The Road Less Saddled

THE ROAD LESS SADDLED

With seven horses in tow, Clay and I are hitting the highway!

The snow is flying. The temperature gauge is dipping well below zero. And the Canadian show season is dormant until spring shows up. That means Clay and I are ready to pack up seven of our most elite horses and head down the road, to have a bit of a holiday. We also intend to stop and visit some friends along the way, learn some new things and I’m really hoping to improve my Español – I’ll keep you posted on how that goes…


For now, we intend to travel to Arizona over the course of the next week. We really have no schedule, however, since I do not have a Class 1 (Airbrake License), Clay is the only driver of our rig. That means to safely travel anywhere, Clay can only maintain a maximum certain number of hours behind the wheel. After that, he must be out of the vehicle, resting. His driving and non-driving hours must be documented in trucker’s log, in case we are ever asked to present our mileage at a State Port of Entry or weigh scale.

Our Trucker's log.

Leaving Regina early in the morning, our first stop is the Estevan, SK, Tim Hortons. This will likely be our last Timmys coffee for a while so I intend to make the best of it! Two large French Vanillas and a box of donut holes later and we’re on our way again. The next stop is only a few minutes down the road later. We have a scheduled appointment with North Portal’s Federal Vet at 9 am. And once Customs clears our paperwork and passports, our rig is x-rayed and we have finally really begun our big trek!


We have decided to divide our trip to Arizona into four days of travel, with three overnight stops along the way. This will allow us to offload the horses and bed them down for the night, in addition to permitting time for a decent meal, showers and a warm bed for Clay and I. We’ve done the sleep-on-the-side-of-the-road-thing and trust me – stopping for the night makes for much happier travelers. Both of the horse and human variety.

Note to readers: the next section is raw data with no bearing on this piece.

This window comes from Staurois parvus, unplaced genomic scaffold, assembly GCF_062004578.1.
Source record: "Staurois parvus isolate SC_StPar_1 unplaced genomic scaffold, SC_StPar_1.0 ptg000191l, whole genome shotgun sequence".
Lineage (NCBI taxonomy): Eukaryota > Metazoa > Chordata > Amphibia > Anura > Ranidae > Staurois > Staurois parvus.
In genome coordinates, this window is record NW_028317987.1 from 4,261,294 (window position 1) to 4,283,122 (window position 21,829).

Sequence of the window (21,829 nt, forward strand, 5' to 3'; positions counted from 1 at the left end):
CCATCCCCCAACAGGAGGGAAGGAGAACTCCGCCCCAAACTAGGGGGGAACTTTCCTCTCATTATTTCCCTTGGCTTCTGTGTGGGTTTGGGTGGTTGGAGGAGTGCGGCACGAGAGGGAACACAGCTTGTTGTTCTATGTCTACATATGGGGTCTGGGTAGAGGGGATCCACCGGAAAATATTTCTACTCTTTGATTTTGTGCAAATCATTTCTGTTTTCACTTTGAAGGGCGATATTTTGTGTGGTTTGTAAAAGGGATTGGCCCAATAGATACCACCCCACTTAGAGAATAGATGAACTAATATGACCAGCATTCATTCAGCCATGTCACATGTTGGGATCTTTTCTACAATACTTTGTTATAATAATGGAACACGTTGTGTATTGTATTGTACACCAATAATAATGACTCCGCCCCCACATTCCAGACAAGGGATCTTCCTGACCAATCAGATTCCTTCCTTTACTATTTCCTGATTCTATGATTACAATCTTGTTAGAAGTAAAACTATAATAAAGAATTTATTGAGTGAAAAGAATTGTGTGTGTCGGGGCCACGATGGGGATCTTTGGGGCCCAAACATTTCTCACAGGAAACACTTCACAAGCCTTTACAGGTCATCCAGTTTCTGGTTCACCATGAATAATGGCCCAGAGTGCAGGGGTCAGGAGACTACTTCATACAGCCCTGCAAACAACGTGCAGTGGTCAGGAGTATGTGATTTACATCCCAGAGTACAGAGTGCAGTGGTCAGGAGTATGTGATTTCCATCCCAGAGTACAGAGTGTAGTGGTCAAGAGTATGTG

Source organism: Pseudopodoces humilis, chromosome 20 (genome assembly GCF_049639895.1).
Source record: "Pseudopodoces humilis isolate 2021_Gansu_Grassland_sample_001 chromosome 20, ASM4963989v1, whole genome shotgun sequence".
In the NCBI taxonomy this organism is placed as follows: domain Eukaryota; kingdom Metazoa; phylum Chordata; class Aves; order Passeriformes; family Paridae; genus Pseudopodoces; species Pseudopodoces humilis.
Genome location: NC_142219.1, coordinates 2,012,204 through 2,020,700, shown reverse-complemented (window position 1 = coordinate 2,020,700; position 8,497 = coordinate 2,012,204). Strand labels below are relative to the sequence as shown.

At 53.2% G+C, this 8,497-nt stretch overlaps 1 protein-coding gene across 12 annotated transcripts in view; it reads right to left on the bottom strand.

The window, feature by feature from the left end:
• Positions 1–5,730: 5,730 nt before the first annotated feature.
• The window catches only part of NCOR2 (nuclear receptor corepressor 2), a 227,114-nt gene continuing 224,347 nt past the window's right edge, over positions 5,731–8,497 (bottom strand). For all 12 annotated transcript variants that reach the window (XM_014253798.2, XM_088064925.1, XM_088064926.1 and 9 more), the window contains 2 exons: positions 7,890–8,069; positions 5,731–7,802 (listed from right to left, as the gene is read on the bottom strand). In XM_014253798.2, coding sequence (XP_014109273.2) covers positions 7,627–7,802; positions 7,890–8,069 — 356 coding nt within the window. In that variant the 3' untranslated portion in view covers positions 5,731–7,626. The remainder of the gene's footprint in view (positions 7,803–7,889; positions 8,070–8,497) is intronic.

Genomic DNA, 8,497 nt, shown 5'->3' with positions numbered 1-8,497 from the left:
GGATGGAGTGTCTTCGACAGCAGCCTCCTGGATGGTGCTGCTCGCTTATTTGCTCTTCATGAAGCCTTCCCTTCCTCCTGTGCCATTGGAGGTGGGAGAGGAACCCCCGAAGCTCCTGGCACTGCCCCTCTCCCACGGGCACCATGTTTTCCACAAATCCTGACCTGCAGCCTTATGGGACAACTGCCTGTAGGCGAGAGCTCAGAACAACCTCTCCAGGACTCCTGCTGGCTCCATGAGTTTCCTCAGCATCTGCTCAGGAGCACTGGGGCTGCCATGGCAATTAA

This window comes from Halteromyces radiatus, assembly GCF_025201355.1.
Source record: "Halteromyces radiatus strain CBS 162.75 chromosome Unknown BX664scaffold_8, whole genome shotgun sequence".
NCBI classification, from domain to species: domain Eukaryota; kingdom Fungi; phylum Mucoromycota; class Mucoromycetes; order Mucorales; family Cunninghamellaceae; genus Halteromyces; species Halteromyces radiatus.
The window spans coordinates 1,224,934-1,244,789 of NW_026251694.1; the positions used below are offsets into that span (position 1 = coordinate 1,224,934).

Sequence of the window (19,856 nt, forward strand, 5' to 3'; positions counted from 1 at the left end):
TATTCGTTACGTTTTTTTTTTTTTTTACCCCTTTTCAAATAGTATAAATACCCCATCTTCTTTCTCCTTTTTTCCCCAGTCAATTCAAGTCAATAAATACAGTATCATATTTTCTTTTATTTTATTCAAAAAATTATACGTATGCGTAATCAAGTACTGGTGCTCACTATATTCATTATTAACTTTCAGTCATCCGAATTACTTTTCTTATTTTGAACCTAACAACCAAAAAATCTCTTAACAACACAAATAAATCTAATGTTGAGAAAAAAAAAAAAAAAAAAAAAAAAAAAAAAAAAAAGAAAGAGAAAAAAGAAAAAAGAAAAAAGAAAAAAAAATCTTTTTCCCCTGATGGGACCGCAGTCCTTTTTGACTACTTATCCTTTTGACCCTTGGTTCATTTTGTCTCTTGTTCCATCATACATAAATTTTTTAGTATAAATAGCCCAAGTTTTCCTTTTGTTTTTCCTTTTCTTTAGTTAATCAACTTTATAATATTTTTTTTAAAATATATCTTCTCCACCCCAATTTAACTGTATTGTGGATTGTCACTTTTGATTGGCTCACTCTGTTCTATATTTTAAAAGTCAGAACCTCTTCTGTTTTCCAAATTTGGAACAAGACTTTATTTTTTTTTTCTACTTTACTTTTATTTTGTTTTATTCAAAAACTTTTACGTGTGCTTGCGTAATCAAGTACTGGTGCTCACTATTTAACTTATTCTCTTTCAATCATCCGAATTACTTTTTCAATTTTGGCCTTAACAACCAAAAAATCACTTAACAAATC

So that’s where www.horsemotel.com came in very handy! Googling from the road, I came across this lovely, stress-saving site. Featuring literally hundreds of stables all across North America, horsemotel.com provided my blackberry with contact information, customer reviews, maps, prices, amenities and facility pictures in some instances. Traveling with 7 horses could be challenging: not everyone has the facilities to house this number of animals, each in their own indoor stall. We will spend Night #1 in Billings, Montana at the Box T Ranch.

GPS comes in very handy on trips like this. But we learned the hard way that a rig of this magnitude requires the “Fastest Route by Bus” setting.

Owned and run by Rada Rogers, Box T Ranch is a very clean, accommodating facility equipped with large stalls each with their own fresh, flowing water trough. We have stayed at Box T previously (with 15 horses in tow) and we’re extremely pleased with the fact that Rada could take us in. Our horses are extremely happy about getting off the trailer after a long day. Although we stopped every four hours along the way to offer them fresh water and hay, collectively they have drank very little. Often, bedding the horses down into a stall for the evening allows them to relax enough to consume water. Plus, the Box T Ranch’s stalls are big enough for our horses to move around and have a roll.